A senior Iranian lawmaker describes the multifaceted talks with major world powers as a great victory since Iran did not negotiate on the country’s inalienable rights.
Iran and the P5+1 — Britain, China, France, Russia and the US plus Germany — wrapped up the two-day multifaceted talks in the Swiss city of Geneva on Tuesday.
The comprehensive talks were held between Secretary of Iran’s Supreme National Security Council (SNSC) Saeed Jalili and EU Foreign Affairs chief Catherine Ashton, who represents the P5+1, after the West expressed willingness to return to the negotiating table.
“This outcome [of talks] is a great victory because the Iranian delegation tried to negotiate with the P5+1 within the establishment’s framework of national interests and strategies,” Spokesman for the Parliament’s (Majlis) National Security and Foreign Policy Commission Kazem Jalali said on Wednesday.
He added that the negotiations were noteworthy since Western countries tried to conduct the talks in a new fashion after the mistakes they made in previous negotiations, Mehr News Agency reported.
“The Iranian delegation did not allow Iran’s inalienable nuclear rights to be discussed and this is another positive point of these talks.”
The two sides have agreed to hold the next round of talks in the Turkish city of Istanbul in late January.
Referring to Ashton’s remarks about the resumption of talks on Iran’s nuclear program contrary to the agreement with Iran, Jalali said Ashton and the P5+1 should not betray our trust.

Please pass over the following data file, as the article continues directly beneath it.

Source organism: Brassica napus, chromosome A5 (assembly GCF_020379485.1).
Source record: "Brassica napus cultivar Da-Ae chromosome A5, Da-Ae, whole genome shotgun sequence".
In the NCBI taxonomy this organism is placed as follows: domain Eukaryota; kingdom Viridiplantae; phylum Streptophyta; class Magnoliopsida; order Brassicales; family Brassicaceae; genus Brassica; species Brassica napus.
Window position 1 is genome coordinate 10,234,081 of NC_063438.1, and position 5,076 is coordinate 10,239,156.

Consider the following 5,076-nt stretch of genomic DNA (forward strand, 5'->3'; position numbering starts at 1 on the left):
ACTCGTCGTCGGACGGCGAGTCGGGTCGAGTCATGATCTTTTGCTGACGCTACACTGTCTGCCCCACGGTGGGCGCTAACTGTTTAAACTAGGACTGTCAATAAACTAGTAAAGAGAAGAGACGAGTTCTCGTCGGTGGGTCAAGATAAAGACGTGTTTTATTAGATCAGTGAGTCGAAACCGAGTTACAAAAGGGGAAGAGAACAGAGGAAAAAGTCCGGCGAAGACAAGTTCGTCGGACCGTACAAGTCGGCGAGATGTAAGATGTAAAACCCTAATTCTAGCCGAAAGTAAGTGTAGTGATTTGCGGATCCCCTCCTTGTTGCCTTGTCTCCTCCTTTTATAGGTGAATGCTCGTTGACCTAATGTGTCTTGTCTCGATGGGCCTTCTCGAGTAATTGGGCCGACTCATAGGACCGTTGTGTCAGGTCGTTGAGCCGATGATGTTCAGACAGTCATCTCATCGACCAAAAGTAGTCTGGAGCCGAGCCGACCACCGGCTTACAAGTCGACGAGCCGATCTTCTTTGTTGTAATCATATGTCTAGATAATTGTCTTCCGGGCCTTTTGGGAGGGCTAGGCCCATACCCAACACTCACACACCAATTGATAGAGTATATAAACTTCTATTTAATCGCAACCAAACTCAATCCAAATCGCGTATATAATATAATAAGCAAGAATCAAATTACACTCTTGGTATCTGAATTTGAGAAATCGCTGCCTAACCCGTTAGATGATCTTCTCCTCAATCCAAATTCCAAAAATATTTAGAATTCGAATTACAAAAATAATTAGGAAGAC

“We plan to discuss practical ideas and ways of cooperating towards the resolution of our core concerns about the nuclear issue,” Ashton said on Tuesday.
This came as Iran has made it clear that the negotiations would focus on issues other than the country’s nuclear program.
Earlier on Wednesday, Jalili said that the upcoming talks in Istanbul would focus on “common concerns.”
He described the “existing debates and concerns such as nuclear disarmament, non-proliferation and cooperation in making peaceful nuclear energy accessible to other nations” as potential issues of common concern to the negotiating parties.
The US and its allies accuse Iran of pursuing a military nuclear program, and used their influence on the UN Security Council to press for fresh sanctions against Tehran.
Iranian officials have refuted such allegations, arguing that as a signatory to the Nuclear Non-Proliferation Treaty and a member of the International Atomic Energy Agency, Tehran has the right to use peaceful nuclear technology.
Iran conducted talks honestly and seriously, and under such conditions issuing a declaration against the agreements is an immoral action, Jalali concluded.